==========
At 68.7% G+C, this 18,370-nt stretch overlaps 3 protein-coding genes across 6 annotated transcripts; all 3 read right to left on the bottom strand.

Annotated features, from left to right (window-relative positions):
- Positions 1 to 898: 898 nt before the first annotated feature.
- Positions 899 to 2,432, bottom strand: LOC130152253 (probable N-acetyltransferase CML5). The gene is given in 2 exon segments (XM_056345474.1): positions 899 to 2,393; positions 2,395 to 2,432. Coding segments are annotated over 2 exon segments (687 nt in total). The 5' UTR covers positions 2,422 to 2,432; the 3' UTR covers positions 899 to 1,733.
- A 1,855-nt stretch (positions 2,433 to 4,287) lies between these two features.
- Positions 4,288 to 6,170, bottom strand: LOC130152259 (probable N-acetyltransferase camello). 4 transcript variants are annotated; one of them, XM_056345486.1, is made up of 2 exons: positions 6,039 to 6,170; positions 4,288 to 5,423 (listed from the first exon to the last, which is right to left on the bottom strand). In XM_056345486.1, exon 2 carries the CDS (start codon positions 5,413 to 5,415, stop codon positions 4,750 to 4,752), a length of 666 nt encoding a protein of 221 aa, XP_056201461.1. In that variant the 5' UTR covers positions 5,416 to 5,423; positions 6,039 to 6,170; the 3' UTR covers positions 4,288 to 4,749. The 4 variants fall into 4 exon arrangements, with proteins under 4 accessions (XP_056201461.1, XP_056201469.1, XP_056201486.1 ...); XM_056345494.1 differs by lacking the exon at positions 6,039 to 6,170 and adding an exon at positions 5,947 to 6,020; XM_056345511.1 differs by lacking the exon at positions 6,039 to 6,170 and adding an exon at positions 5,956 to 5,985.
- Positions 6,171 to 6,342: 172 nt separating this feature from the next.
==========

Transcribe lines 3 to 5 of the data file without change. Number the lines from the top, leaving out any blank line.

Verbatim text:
- Positions 1 to 898: 898 nt before the first annotated feature.
- Positions 899 to 2,432, bottom strand: LOC130152253 (probable N-acetyltransferase CML5). The gene is given in 2 exon segments (XM_056345474.1): positions 899 to 2,393; positions 2,395 to 2,432. Coding segments are annotated over 2 exon segments (687 nt in total). The 5' UTR covers positions 2,422 to 2,432; the 3' UTR covers positions 899 to 1,733.
- A 1,855-nt stretch (positions 2,433 to 4,287) lies between these two features.